It takes courage to be a refugee
As ordinary people living peaceful lives, we rarely have to put our courage to the test. Refugees are ordinary people, too, except that through no fault of their own, they find themselves in extraordinary circumstances. As such, they are often required to dig deep into their own inner sources of strength in order, as another dictionary puts it, to find "the ability to overcome fear".
Initially, that fear may be the immediate one of trying to escape the horrors of war and persecution, the pain of losing homes and loved ones, and the ordeal of flight. Later comes the deeper anxiety of uncertainty the worry of how to rebuild their lives, either in completely new circumstances, or back home where they now may not be welcome.
It takes courage to be a refugee. Courage not to give up hope and to make the most of the hand that has been dealt. Courage to start a new life against daunting odds, eventually to become contributing and enriching members of society once more
Over the past five and a half decades, the Office of the U.N. High Commissioner for Refugees has had the privilege and the responsibility of helping more than 50 million uprooted people worldwide rebuild their lives. Throughout UNHCR's proud history, they have been constantly inspired by the incredible courage of the refugees we help and protect.
While every refugee's story is different and their anguish personal, they all share a common thread of uncommon courage -- the courage not only to survive, but to persevere and rebuild their shattered lives.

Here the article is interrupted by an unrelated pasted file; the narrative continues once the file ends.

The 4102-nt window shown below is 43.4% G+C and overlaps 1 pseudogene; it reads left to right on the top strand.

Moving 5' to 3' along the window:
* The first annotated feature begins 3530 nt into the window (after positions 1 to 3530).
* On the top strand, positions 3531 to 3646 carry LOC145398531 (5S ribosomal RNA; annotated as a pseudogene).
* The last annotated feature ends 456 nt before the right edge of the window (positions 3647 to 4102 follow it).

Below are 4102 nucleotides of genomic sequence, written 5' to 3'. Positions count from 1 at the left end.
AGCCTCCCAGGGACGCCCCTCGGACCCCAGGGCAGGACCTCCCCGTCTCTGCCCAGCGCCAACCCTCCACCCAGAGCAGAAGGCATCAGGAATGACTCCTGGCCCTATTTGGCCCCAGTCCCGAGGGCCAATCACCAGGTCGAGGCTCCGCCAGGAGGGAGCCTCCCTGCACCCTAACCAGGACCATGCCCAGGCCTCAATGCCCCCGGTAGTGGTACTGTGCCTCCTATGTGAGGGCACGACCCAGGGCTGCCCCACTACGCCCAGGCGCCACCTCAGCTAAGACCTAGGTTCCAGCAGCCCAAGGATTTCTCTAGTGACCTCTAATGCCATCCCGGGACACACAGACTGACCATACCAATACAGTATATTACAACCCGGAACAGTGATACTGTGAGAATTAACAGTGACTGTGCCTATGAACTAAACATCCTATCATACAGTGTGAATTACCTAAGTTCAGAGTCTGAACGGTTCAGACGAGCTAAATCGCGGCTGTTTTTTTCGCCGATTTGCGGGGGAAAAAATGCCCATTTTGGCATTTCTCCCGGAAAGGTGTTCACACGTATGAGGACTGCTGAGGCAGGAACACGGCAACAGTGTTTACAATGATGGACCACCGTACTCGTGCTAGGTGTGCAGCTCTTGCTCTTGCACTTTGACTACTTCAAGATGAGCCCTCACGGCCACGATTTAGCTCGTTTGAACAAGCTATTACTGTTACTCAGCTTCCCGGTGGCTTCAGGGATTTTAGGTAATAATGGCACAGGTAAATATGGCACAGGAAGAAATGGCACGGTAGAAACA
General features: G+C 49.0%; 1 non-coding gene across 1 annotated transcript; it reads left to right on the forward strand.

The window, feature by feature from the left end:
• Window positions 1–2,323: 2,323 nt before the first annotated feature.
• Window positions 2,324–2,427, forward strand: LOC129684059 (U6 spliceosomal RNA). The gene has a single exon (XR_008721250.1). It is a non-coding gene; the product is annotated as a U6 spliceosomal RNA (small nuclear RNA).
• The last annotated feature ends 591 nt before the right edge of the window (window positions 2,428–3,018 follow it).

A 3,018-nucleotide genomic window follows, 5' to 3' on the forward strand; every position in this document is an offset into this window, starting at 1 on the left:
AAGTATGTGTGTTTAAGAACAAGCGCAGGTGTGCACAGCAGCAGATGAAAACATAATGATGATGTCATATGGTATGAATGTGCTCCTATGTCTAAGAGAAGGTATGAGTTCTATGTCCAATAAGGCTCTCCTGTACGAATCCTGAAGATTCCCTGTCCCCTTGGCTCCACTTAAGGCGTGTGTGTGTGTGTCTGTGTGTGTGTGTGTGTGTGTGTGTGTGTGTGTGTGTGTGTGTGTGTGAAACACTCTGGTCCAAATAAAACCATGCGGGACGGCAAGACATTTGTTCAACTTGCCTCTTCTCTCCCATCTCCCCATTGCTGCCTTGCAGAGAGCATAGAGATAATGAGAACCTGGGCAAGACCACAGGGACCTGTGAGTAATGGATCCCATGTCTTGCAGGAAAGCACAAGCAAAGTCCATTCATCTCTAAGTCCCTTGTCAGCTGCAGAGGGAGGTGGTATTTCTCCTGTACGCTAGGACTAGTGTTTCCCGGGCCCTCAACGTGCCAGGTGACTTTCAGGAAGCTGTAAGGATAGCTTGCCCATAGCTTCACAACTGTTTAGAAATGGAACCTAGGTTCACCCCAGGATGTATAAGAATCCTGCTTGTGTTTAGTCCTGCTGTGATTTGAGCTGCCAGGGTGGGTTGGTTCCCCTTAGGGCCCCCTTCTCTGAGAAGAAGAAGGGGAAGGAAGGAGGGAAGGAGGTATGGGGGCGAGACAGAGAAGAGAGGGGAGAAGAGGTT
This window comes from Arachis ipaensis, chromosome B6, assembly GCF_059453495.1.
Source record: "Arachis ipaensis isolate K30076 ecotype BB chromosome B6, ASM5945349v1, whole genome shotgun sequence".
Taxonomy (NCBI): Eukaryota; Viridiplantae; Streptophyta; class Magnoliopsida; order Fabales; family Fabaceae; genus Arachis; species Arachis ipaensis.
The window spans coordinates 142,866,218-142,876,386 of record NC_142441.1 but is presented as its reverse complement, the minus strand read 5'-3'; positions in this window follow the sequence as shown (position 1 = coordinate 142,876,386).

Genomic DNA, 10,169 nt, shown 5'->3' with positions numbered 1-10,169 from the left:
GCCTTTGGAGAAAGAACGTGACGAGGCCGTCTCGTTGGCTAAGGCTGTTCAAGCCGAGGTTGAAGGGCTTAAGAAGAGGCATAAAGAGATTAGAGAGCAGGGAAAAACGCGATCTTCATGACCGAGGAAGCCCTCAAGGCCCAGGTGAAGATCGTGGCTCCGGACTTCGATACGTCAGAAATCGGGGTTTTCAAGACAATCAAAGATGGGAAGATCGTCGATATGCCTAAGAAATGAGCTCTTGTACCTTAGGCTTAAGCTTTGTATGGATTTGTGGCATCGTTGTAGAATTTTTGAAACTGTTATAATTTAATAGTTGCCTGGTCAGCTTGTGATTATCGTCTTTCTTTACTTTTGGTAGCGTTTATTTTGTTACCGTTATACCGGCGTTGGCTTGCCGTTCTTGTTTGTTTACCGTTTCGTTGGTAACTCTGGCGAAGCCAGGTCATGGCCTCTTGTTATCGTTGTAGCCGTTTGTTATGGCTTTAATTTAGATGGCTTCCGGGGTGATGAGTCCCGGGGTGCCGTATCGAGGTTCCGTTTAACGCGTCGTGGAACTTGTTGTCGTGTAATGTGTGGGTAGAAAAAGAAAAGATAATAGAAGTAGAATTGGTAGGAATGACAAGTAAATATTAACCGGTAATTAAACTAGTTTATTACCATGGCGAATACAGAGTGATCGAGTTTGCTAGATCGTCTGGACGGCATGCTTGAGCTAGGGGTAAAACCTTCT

That is why the word has been chosen "Courage" as the theme of this year's World Refugee Day on June 20th, when we pay tribute to the indomitable spirit of tens of millions of refugees and displaced who have overcome enormous loss and hardship to start anew.
The international community must also do more for the world's estimated 20-25 million internally displaced persons people who have fled their homes, generally because of conflict or persecution, but who remain in their country of origin and therefore are not legally classified as refugees. Obviously, such legal distinctions make little sense to those internally displaced civilians who have been forced from their homes and who face the same problems as refugees. As part of a collaborative U.N. effort, UNHCR currently includes more than 4.4 million internally displaced persons among its 17 million people of concern.
Once their immediate needs are met, UNHCR pursues one of three durable solutions for refugees. The preferred solution is repatriation -- voluntarily returning home once the necessary conditions are in place. Second is local integration in the country of first asylum. And last is resettlement to a third country, possibly far away from one's native land. Whether returning to your devastated homeland or starting life anew in a strange country, embarking on any one of these solutions also takes real courage. Yet millions of refugees are making these brave choices, rebuilding their homelands or bringing new life, vitality and rich cultural diversity to their adopted communities.
Thus, on this World Refugee Day, let us take time to recognize and draw inspiration from these ordinary people who have shown such extraordinary courage -- the world's millions of refugees and displaced.